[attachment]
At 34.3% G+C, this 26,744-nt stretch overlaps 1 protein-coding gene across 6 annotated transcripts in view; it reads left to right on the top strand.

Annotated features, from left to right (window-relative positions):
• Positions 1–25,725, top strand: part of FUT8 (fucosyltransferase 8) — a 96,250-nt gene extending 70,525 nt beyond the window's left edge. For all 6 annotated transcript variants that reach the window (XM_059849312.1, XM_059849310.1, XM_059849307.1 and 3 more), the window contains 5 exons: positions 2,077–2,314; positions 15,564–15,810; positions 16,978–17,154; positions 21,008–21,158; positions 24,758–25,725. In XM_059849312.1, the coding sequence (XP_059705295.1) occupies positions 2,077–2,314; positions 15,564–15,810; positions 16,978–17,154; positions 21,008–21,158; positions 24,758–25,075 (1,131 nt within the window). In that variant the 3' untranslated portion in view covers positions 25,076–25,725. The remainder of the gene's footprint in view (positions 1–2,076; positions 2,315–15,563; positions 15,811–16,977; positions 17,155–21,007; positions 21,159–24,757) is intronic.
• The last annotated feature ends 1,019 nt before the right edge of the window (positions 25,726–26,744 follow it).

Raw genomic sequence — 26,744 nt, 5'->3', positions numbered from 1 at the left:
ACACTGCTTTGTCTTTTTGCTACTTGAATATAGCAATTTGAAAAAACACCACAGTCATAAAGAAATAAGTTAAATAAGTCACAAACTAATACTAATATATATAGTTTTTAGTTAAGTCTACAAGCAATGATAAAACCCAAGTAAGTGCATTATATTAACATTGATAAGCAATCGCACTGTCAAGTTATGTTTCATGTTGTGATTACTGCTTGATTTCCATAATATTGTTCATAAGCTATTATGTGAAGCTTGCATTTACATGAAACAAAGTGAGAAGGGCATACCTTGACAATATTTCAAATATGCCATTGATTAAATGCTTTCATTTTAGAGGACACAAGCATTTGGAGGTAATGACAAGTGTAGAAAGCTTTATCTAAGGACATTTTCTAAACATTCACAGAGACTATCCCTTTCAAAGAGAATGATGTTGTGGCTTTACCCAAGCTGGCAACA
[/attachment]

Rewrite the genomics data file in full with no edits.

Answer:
At 34.3% G+C, this 26,744-nt stretch overlaps 1 protein-coding gene across 6 annotated transcripts in view; it reads left to right on the top strand.

Annotated features, from left to right (window-relative positions):
• Positions 1–25,725, top strand: part of FUT8 (fucosyltransferase 8) — a 96,250-nt gene extending 70,525 nt beyond the window's left edge. For all 6 annotated transcript variants that reach the window (XM_059849312.1, XM_059849310.1, XM_059849307.1 and 3 more), the window contains 5 exons: positions 2,077–2,314; positions 15,564–15,810; positions 16,978–17,154; positions 21,008–21,158; positions 24,758–25,725. In XM_059849312.1, the coding sequence (XP_059705295.1) occupies positions 2,077–2,314; positions 15,564–15,810; positions 16,978–17,154; positions 21,008–21,158; positions 24,758–25,075 (1,131 nt within the window). In that variant the 3' untranslated portion in view covers positions 25,076–25,725. The remainder of the gene's footprint in view (positions 1–2,076; positions 2,315–15,563; positions 15,811–16,977; positions 17,155–21,007; positions 21,159–24,757) is intronic.
• The last annotated feature ends 1,019 nt before the right edge of the window (positions 25,726–26,744 follow it).

Raw genomic sequence — 26,744 nt, 5'->3', positions numbered from 1 at the left:
ACACTGCTTTGTCTTTTTGCTACTTGAATATAGCAATTTGAAAAAACACCACAGTCATAAAGAAATAAGTTAAATAAGTCACAAACTAATACTAATATATATAGTTTTTAGTTAAGTCTACAAGCAATGATAAAACCCAAGTAAGTGCATTATATTAACATTGATAAGCAATCGCACTGTCAAGTTATGTTTCATGTTGTGATTACTGCTTGATTTCCATAATATTGTTCATAAGCTATTATGTGAAGCTTGCATTTACATGAAACAAAGTGAGAAGGGCATACCTTGACAATATTTCAAATATGCCATTGATTAAATGCTTTCATTTTAGAGGACACAAGCATTTGGAGGTAATGACAAGTGTAGAAAGCTTTATCTAAGGACATTTTCTAAACATTCACAGAGACTATCCCTTTCAAAGAGAATGATGTTGTGGCTTTACCCAAGCTGGCAACA